Smart Retail: the role of AI in the future of the industry
Nowadays Artificial Intelligence plays a crucial role as a driver of innovation and efficiency in numerous sectors; the retail industry is not an exception. Artificial Intelligence tools based on predictive or generative engines are particularly relevant in terms of decision support and process automation.
Predictive algorithms can offer various advantages in terms of time and effectiveness, providing decision-makers with information that facilitates their choices and supports them with an analytical approach. Similarly, these tools can be used to accelerate slow processes that do not fully exploit the operator’s skills to create added value for the company.
These advantages are observed in various business areas, so the benefits of adopting these measures are both horizontal and vertical for companies. In particular, the areas where such improvements are visible include:
- Production: using algorithms for optimal production planning, predictive maintenance, and energy optimization, generating reports on machinery status, or automating product design;
- Logistics: employing algorithms for delivery optimization and inventory management, generating reports on delays, and assessing the supply chain, including sustainability considerations;
- Marketing: customer clustering, churn prediction analysis, simulating the impact of promotions, scraping competitors’ prices, and generating optimal pricing, as well as automating marketing campaigns;
- Sales/E-commerce: utilizing algorithms for demand forecasting, up-selling, cross-selling, suggesting alternative products when items are unavailable, and offering customer recommendations based on their profiles.
The use cases must be aligned with the specific business context. Companies that operate on a make-to-stock basis cannot take actions at the production level, just as physical stores that do not have an online presence cannot leverage e-commerce-related benefits.
The potential of AI offers numerous opportunities. However, determining a clear starting point and creating a structured roadmap to benefit the company can be challenging.
In the following, we specifically present a case of how Intellico supported a company operating in the retail sale of organic/local products in selecting its priorities.
Case study: demand forecasting for retail sales of organic products
The project consisted of two phases:
- Service design workshop to identify AI application priorities within the company
- Implementation of the key use case (demand forecasting)
The service design workshop involved key stakeholders from various business functions, covering all critical processes (e.g., Procurement/Logistics/Marketing/Sales Network).
Through the workshop, each stakeholder had the opportunity to specify the areas in which they felt the need for AI enhancement and identify the potential risks associated.
It emerged that optimizing demand forecasting could create a differential value in response to:
- Business scalability needs: risks associated with the growth in supplier orders to serve an increasing number of sites and geographies
- Expected customer service standards: risks of losing customers due to product unavailability
- Monitoring and growth driving: limited capacity for analysis and understanding of sales results and management to intervene at a strategic level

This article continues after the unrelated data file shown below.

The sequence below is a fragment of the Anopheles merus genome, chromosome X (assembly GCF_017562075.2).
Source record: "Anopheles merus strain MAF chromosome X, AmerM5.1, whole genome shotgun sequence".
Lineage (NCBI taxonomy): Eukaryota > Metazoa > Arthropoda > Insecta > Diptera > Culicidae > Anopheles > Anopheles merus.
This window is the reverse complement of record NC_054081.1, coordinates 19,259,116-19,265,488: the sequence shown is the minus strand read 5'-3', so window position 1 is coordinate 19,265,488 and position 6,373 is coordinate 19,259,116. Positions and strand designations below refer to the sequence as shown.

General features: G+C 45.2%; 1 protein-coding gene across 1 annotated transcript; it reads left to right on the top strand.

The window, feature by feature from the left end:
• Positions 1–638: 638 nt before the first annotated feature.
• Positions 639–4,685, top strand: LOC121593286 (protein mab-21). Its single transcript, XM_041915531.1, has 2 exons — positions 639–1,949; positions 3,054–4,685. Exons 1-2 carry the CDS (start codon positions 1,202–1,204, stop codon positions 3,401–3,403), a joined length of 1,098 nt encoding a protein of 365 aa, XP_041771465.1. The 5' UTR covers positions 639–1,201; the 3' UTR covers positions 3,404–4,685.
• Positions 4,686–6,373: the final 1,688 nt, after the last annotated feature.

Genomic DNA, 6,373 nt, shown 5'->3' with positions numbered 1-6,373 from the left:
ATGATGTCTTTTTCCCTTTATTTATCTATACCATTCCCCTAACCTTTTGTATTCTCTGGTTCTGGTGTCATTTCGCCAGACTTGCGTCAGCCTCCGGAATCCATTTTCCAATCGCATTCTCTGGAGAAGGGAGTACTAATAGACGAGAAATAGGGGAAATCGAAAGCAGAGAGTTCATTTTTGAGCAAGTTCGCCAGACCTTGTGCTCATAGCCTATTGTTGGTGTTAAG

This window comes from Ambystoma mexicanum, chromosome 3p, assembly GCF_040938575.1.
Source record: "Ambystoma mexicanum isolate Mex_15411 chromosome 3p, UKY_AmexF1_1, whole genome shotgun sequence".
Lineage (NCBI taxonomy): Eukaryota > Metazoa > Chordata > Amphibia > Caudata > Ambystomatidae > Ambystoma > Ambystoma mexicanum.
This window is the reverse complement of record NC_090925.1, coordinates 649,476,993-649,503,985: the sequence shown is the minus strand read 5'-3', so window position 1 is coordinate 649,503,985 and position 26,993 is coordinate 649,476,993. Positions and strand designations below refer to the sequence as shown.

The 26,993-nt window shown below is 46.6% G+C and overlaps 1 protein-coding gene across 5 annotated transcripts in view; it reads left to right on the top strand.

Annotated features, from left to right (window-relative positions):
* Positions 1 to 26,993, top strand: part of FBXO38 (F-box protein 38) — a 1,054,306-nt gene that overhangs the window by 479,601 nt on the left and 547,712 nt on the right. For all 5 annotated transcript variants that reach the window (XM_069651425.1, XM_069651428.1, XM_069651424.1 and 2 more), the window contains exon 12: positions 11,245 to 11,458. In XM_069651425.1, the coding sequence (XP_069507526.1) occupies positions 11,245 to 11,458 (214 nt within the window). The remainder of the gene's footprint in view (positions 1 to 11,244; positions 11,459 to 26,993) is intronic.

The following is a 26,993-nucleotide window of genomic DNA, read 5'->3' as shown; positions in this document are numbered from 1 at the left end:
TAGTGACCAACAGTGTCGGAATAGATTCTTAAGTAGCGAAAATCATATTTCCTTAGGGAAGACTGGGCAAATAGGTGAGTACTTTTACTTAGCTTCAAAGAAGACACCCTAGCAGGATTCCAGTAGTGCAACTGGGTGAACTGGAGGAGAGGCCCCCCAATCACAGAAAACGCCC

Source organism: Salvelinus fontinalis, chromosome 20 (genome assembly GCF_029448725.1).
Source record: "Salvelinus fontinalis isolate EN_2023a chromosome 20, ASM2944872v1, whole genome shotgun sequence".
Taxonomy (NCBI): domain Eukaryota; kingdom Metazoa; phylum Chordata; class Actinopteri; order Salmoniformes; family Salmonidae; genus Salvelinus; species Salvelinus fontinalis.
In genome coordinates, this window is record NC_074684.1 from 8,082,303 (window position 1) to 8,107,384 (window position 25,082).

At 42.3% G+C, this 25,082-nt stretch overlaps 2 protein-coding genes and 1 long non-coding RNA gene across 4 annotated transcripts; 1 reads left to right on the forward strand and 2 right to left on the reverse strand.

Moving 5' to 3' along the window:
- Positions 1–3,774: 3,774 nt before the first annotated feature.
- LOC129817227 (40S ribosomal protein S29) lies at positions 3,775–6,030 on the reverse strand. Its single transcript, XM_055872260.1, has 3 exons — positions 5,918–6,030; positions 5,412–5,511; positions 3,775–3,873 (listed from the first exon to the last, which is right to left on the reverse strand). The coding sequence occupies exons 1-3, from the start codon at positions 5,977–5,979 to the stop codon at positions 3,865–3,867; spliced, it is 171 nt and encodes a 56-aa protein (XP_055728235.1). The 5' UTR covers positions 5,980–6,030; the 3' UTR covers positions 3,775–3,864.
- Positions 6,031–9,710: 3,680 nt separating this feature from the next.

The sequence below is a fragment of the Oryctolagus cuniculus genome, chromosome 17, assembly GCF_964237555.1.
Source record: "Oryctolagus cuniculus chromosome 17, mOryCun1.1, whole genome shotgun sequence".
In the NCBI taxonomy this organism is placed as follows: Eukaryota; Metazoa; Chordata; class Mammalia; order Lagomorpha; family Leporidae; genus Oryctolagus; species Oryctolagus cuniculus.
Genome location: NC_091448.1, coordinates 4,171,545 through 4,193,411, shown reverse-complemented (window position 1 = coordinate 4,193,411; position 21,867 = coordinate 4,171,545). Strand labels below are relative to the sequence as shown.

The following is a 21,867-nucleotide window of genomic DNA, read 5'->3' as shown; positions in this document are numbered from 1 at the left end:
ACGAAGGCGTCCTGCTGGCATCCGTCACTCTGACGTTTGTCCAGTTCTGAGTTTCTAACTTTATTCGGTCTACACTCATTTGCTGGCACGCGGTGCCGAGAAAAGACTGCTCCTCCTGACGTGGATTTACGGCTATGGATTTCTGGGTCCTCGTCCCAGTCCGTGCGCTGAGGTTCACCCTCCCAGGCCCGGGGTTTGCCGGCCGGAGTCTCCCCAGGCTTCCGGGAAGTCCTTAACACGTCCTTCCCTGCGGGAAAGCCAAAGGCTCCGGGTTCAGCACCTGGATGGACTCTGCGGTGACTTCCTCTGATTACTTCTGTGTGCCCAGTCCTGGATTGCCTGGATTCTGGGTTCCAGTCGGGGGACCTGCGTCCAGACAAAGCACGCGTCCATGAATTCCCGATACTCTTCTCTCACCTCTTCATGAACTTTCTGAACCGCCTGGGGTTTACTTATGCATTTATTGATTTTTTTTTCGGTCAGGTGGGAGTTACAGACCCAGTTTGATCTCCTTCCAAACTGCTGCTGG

During the second phase, stakeholders were tasked with creating a use case for the refined demand forecasting system. This included specifying the main user, outlining the value added, and discussing the consequences of not implementing the system.
Finally, the involved actors were asked to define intervention priorities, evaluating their relevance to the business and the complexity of implementation. This resulted in a matrix where the most relevant aspects for the specific use case were mapped according to the two criteria mentioned earlier. This allowed for the identification of elements to prioritize as they were both relevant (high-value quadrant) and feasible in the short term (low complexity).
From the matrix analysis, the following points were identified:
- Success criteria for the model: increasing the granularity and accuracy of forecasts by considering operational parameters (e.g., stock levels) and the peculiarities of different product categories (e.g., fresh products vs. long shelf-life items)
- Project success evaluation criteria: actionability, defined as the ability to provide forecasts that can translate into concrete short-term actions (e.g., products with a shelf life of 1-15 days)
- Data sources/features to be used in the model: selection of company data sources containing key parameters relevant to the use case.
Regarding the second point, it is important highlight that the implementation of the proposed solutions hinges on the availability of input data. Typically, the accuracy of algorithmic predictions is directly tied to the quality of the input data. This data may relate to customers, products, or external factors like macro-trends and competitor insights. How well this data is gathered plays a pivotal role in the success of the implementation.
The next step involved implementing the demand forecasting model, testing various options, including LSTM and XGBOOST. The algorithm was initially trained and tested on products with higher daily sales volumes and then extended to products with progressively lower sales volumes. This approach allowed for an agile path of iterative algorithm improvement in collaboration with the client’s data science team. This approach resulted in:
- Achieving an increase of up to 10% in demand forecasting algorithm performance compared to the baseline (per SKU);
- Enabling the data science team to understand the underlying logic of the algorithm’s evolution for its effective management and refinement based on changes in products, customers served, and markets.